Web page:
Our Family

Families of Parishes: What you need to know as the first groupings begin today

BYDETROIT CATHOLIC

JUL 1, 2021SENT ON MISSION

 

Key terms to know, frequently asked questions about the Archdiocese of Detroit’s transition to a new parish governance model on July 1

DETROIT — Today, the first wave of Families of Parishes begins operating together in the Archdiocese of Detroit.

The historic change to parish structures was announced last year, when Archbishop Allen H. Vigneron and his leadership team discerned that a renewal was needed to reposition parishes to be “radically mission-oriented” as they face the challenges of 21st century evangelization.

Since the plan was announced during Pentecost 2020, leadership teams at the parish, family and archdiocesan levels have met to pray and discern how the changes would take place.

Half of the archdiocese’s 218 parishes will join together in new groupings starting today, July 1, 2021, while the other half will begin operating on July 1, 2022.

As the first wave of 26 parish families begins operating today, here’s what you need to know.

Key terms

Family of Parishes: A Family of Parishes is a group of generally three to six parishes in a geographic region that will work closely together, sharing clergy and resources to advance the mission of evangelization. A “Family of Parishes” is not a merger or cluster, and each individual parish in the family retains its own canonical identity.  

In Solidum model: One of two models of parish governance under which Families of Parishes will operate, along with the “One Pastor” model. In the In Solidum model, a group of family-pastors share responsibility for a Family of Parishes, with help from family-parochial vicars and deacons. One pastor among the group will serve as a “moderator” for the family. Although priests may primarily minister at one or two parishes, they will share responsibility for every parish in the family.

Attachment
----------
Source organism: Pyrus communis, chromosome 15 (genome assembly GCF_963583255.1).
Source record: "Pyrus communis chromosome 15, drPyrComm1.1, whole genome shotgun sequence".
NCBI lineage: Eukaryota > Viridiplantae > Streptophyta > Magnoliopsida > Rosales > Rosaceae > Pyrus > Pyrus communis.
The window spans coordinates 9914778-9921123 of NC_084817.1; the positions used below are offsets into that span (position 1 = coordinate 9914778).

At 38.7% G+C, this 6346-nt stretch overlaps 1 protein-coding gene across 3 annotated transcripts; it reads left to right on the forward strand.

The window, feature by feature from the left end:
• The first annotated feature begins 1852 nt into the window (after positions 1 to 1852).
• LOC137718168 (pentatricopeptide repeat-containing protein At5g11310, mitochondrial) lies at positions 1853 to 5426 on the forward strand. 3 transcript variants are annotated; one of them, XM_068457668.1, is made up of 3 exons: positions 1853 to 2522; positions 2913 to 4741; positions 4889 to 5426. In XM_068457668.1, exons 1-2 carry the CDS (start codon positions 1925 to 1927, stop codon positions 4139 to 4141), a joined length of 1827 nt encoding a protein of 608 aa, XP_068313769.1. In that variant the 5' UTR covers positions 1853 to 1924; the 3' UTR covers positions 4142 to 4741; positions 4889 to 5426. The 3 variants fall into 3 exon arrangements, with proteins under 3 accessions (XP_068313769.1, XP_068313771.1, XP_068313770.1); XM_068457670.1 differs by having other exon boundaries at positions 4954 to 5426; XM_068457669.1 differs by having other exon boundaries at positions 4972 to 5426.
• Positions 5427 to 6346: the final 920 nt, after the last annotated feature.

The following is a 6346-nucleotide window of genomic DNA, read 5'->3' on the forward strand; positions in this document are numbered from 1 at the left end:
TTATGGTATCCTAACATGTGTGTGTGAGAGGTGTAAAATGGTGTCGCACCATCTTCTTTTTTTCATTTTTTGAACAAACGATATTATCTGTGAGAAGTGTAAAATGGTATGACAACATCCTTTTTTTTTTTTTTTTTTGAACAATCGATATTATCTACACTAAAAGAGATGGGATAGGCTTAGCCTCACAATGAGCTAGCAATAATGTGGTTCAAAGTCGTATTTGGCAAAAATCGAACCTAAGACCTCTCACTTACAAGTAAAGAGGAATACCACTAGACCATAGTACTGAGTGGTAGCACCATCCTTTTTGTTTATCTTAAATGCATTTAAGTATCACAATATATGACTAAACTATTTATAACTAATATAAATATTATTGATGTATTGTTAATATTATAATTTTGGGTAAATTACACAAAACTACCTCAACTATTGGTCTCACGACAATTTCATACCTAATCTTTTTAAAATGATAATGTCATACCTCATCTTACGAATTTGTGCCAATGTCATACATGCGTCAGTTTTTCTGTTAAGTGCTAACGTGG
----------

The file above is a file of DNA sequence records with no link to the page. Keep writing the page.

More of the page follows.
“One Pastor” model: The second of two parish governance models under which Families of Parishes will operate. In this model, a single pastor assumes responsibility for all parishes in the family, assisted by parochial vicars and deacons.

Moderator: The priest who will serve in a “first among equals” role in an In Solidum Family of Parishes. The moderator’s role is to serve his brother priests by assuming much of the responsibility for the family’s administration, speaking on behalf of the family and exercising the role of tiebreaker in discussions among family-pastors.

Family priests covenant: An agreement among priests serving a Family of Parishes about how they will live, serve and collaborate together for the good of the parish family.

Mission direct: A term referring to the ministries and areas of a parish that directly interface with the faithful, charged with advancing the family of parishes’ mission of evangelization. These areas might include religious education, worship or Christian service roles, among others.

Mission supportA term referring to areas of ministry that work more “behind the scenes,” but are nevertheless critical to achieving the Family of Parishes’ mission. These might include finance, information technology, administration or human resources roles, among others.

Family Pastoral Council: A new consultative body within a Family of Parishes. The purpose of the FPC is to provide input to the “one pastor” or moderator regarding the overall mission and direction of the family. Two parishioners from each parish will serve on the Family Pastoral Council, along with each of the family’s priests.

Family Leadership TeamThe Family Leadership Team (FLT) will consist of approximately 4-6 members acting as a consultative group to the “one pastor” or moderator, especially regarding major decisions of the Family. Members of the FLT may include lay ecclesial ministers, lay leaders, deacons, or priests, but the FLT should not be dominated by members of the clergy.

FREQUENTLY ASKED QUESTIONS

Why is the archdiocese making these changes now?

The shift to Families of Parishes is a response to Synod 16, which called for a complete renewal of structures to make parishes “radically mission-oriented.” The goal is to make parishes places where individuals and families can encounter Jesus anew, grow as disciples, and be equipped to be witnesses the Risen Christ. 

In addition to this, the current health and economic crises have accelerated the need to make changes. In addition to the already problematic priest shortage, the Church now has fewer material resources to keep its mission active. Archbishop Vigneron, in consultation with clergy and lay advisors, has determined that now is the time to act.

The mission hasn’t changed, but how the archdiocese approaches that mission is shifting in response to the present circumstances.